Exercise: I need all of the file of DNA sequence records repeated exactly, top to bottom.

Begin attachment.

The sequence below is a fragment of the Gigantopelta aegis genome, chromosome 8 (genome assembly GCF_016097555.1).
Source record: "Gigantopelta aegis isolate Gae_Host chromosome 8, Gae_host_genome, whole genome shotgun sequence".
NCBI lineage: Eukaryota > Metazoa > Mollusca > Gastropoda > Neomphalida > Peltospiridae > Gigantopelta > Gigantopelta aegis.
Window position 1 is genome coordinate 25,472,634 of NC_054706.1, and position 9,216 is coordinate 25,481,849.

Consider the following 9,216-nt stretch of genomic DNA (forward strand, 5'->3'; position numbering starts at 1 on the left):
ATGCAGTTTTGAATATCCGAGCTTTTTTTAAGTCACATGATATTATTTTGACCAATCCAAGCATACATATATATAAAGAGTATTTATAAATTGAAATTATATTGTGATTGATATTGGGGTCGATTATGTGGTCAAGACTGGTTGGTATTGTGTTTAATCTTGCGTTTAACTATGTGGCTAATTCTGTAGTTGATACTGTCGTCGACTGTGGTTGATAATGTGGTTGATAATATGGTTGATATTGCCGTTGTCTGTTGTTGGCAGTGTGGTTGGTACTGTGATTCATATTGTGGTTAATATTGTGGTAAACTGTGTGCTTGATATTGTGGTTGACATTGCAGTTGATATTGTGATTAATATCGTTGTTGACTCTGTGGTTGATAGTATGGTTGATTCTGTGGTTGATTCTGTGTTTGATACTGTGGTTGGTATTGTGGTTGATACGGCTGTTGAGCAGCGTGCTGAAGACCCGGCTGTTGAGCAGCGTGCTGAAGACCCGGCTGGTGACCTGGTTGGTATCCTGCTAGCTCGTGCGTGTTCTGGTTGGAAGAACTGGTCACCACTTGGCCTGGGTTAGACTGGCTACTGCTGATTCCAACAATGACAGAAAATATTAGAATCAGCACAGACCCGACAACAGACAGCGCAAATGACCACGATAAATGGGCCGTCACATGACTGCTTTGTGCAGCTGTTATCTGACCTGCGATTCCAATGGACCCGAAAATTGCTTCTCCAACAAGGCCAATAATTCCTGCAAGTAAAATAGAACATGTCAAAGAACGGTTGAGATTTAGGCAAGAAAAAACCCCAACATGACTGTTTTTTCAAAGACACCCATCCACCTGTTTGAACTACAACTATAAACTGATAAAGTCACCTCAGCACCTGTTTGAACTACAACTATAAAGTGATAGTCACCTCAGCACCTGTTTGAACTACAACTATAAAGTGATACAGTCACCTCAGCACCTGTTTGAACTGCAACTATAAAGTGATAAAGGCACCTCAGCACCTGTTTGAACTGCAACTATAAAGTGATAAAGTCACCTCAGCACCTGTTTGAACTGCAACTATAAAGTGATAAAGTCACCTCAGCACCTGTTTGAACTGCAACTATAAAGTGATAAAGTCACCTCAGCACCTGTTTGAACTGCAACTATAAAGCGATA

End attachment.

The sequence below is a fragment of the Gigantopelta aegis genome, chromosome 8 (genome assembly GCF_016097555.1).
Source record: "Gigantopelta aegis isolate Gae_Host chromosome 8, Gae_host_genome, whole genome shotgun sequence".
NCBI lineage: Eukaryota > Metazoa > Mollusca > Gastropoda > Neomphalida > Peltospiridae > Gigantopelta > Gigantopelta aegis.
Window position 1 is genome coordinate 25,472,634 of NC_054706.1, and position 9,216 is coordinate 25,481,849.

Consider the following 9,216-nt stretch of genomic DNA (forward strand, 5'->3'; position numbering starts at 1 on the left):
ATGCAGTTTTGAATATCCGAGCTTTTTTTAAGTCACATGATATTATTTTGACCAATCCAAGCATACATATATATAAAGAGTATTTATAAATTGAAATTATATTGTGATTGATATTGGGGTCGATTATGTGGTCAAGACTGGTTGGTATTGTGTTTAATCTTGCGTTTAACTATGTGGCTAATTCTGTAGTTGATACTGTCGTCGACTGTGGTTGATAATGTGGTTGATAATATGGTTGATATTGCCGTTGTCTGTTGTTGGCAGTGTGGTTGGTACTGTGATTCATATTGTGGTTAATATTGTGGTAAACTGTGTGCTTGATATTGTGGTTGACATTGCAGTTGATATTGTGATTAATATCGTTGTTGACTCTGTGGTTGATAGTATGGTTGATTCTGTGGTTGATTCTGTGTTTGATACTGTGGTTGGTATTGTGGTTGATACGGCTGTTGAGCAGCGTGCTGAAGACCCGGCTGTTGAGCAGCGTGCTGAAGACCCGGCTGGTGACCTGGTTGGTATCCTGCTAGCTCGTGCGTGTTCTGGTTGGAAGAACTGGTCACCACTTGGCCTGGGTTAGACTGGCTACTGCTGATTCCAACAATGACAGAAAATATTAGAATCAGCACAGACCCGACAACAGACAGCGCAAATGACCACGATAAATGGGCCGTCACATGACTGCTTTGTGCAGCTGTTATCTGACCTGCGATTCCAATGGACCCGAAAATTGCTTCTCCAACAAGGCCAATAATTCCTGCAAGTAAAATAGAACATGTCAAAGAACGGTTGAGATTTAGGCAAGAAAAAACCCCAACATGACTGTTTTTTCAAAGACACCCATCCACCTGTTTGAACTACAACTATAAACTGATAAAGTCACCTCAGCACCTGTTTGAACTACAACTATAAAGTGATAGTCACCTCAGCACCTGTTTGAACTACAACTATAAAGTGATACAGTCACCTCAGCACCTGTTTGAACTGCAACTATAAAGTGATAAAGGCACCTCAGCACCTGTTTGAACTGCAACTATAAAGTGATAAAGTCACCTCAGCACCTGTTTGAACTGCAACTATAAAGTGATAAAGTCACCTCAGCACCTGTTTGAACTGCAACTATAAAGTGATAAAGTCACCTCAGCACCTGTTTGAACTGCAACTATAAAGCGATA